Still on the Road

Tonight, the Antiplanner will be in Rochester, Minnesota to address a proposed high-speed train between Rochester and Minneapolis. I’ll speak at the Rochester International Event Center, 7333 Airport Drive SW, at 7 pm.

The Minnesota Department of Transportation is going through the process of preparing an environmental impact statement for the “zip train.” I suspect there is only a tiny chance that the train could be funded, but MNDOT wants to be ready in case money for high-speed rail falls out of the sky as it did in 2009 when Congress passed the stimulus bill. Not surprisingly, Parsons Brinckerhoff is also behind the effort.

The response to a request for comments on the scope of the planned EIS produced so much opposition that MNDOT is taking longer than it expected to produce a final scoping document. Among other things, MNDOT has decided to include a “no-build” alternative in the EIS, the absence of which would have been reprehensible. After all, the no-build alternative was found to be the environmentally preferred alternative in the EIS for the Tampa-Orlando high-speed train (see p. 2-38).

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Debate with Myron Orfield

The Antiplanner squared off against regionalist Myron Orfield in Minneapolis yesterday over the question of whether governments should try to regulate land uses. My presentation (11.6-MB PowerPoint or 10.5-MB PDF version) argued that urban areas are too complicated to regulate and that attempts to do so end up doing more harm than good. Dr. Orfield responded that letting people do what they want led to housing discrimination and too many septic tanks destroying ground water supplies in exurban areas.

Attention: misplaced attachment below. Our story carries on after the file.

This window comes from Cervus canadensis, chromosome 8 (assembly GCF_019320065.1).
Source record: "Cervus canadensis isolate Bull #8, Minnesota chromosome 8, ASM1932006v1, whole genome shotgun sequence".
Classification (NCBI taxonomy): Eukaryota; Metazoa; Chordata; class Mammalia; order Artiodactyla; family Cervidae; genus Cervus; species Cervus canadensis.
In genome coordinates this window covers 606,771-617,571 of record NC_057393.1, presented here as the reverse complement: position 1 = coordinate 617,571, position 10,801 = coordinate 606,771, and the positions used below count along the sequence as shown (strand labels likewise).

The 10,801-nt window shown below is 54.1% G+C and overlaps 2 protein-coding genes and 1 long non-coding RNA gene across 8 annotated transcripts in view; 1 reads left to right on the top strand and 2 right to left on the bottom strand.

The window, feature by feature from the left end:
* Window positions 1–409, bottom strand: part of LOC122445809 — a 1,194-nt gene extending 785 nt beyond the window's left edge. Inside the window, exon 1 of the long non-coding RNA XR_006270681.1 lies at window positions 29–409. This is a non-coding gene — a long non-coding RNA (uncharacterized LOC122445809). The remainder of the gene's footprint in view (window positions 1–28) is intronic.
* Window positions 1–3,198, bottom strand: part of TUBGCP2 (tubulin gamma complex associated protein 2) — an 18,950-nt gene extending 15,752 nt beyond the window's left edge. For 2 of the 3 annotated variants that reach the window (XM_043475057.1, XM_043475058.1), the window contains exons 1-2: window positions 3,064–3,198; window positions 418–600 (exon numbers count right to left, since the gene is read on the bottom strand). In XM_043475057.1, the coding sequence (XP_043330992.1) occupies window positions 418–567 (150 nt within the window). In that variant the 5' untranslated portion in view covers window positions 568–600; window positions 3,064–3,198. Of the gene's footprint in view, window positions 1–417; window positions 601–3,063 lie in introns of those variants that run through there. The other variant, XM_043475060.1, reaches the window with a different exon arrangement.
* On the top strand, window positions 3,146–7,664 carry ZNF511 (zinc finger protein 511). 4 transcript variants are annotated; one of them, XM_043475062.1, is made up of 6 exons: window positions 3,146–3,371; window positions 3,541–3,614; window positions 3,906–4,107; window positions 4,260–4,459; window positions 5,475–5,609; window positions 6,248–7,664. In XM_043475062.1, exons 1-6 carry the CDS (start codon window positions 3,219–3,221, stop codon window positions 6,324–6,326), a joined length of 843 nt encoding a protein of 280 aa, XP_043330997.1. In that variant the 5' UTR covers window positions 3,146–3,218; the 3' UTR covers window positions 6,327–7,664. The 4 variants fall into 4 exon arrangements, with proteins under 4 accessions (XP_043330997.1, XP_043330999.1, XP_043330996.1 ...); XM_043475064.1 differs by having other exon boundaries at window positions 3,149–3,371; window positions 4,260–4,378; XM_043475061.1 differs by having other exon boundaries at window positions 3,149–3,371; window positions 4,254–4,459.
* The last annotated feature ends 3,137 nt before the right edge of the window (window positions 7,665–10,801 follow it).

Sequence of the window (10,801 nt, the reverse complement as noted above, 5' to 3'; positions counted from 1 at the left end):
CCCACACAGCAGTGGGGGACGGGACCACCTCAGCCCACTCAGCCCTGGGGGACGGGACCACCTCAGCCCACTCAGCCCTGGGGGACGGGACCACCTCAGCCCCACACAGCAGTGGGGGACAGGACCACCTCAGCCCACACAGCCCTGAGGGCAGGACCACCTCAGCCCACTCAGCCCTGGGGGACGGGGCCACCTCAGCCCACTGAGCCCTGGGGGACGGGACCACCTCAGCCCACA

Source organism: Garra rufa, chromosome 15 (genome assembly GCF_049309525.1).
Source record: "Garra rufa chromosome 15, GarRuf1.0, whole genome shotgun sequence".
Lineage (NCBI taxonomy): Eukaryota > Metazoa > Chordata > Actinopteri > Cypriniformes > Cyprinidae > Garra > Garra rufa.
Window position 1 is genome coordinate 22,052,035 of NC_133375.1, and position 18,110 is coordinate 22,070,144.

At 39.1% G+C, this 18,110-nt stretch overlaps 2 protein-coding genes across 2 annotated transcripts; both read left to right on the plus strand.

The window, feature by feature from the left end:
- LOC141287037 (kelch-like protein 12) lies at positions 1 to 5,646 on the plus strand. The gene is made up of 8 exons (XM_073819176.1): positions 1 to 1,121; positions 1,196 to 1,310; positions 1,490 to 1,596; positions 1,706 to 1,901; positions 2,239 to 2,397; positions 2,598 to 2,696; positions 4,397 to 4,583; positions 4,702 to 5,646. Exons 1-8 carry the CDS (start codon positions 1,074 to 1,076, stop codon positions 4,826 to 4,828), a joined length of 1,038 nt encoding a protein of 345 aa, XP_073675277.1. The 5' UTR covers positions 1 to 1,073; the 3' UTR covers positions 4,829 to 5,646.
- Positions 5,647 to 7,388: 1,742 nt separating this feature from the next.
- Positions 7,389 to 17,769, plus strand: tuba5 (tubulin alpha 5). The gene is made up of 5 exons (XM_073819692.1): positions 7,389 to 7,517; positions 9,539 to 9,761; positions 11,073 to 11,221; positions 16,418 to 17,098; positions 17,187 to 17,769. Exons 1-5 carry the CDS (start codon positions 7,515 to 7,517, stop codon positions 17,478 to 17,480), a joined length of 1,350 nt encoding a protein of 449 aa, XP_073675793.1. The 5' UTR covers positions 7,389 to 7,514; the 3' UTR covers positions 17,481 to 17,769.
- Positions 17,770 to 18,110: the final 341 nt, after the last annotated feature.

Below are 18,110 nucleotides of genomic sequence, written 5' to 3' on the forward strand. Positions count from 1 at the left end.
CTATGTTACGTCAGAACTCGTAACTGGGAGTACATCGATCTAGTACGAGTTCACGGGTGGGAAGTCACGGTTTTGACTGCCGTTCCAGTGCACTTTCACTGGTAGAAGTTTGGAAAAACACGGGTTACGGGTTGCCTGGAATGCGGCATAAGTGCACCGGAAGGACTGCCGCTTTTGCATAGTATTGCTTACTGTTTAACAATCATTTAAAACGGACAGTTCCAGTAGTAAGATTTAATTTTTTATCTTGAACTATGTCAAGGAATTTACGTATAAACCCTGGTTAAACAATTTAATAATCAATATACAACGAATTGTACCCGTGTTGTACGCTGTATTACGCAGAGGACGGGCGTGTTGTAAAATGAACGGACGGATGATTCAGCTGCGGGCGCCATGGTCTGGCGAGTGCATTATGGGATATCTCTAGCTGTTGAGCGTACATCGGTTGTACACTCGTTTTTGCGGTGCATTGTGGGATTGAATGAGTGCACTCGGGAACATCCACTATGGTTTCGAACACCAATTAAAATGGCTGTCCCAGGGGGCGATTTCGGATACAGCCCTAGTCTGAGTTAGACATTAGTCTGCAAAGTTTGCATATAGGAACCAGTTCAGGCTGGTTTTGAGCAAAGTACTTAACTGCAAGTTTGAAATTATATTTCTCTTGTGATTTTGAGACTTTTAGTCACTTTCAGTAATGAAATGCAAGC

Perhaps the most difficult question anyone asked us is where we agree. We both stared at each other for a minute before answering. Obviously, we both oppose racial discrimination and water pollution. The question is how these problems are solved. Dr. Orfield thinks that regional government is needed; I would push things down to the local level as much as possible.

It is one thing to say that people shouldn’t impose costs on others by polluting the water table. It is quite another thing to have a regional government restricting growth beyond an urban-growth or urban-service boundary based on the idea that it is too expensive to allow leapfrog development.

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Indiana Tollroad Operators File for Bankruptcy

The consortium that paid $3.8 billion to lease the Indiana Tollroad filed for bankruptcy yesterday. The operators–a Spanish company named Cintra and an Australian company named Macquarie–said that revenues were up and costs down, but it wasn’t enough for them to keep up on their mortgage payments.

According to toll-advocate Robert Poole, the problem was that Cintra-Macquarie had structured its debt to require a large payment after ten years, but the recession prevented it from collecting enough money to meet that schedule. On the other hand, toll critic Terri Hall argues that the bankruptcy helps demonstrate that such leases are inappropriate and cronyistic.

Coincidentally, Poole and Hall debated tollroads and public-private partnerships at the American Dream conference in Denver last Friday. (The debate also included Greg Cohen of the American Highway User Alliance.) Hall argued that long-term leases allowed governors such as Indiana’s Mitch Daniels to collect and spend large sums of money during their administrations but left travelers paying heavy tolls for generations to come.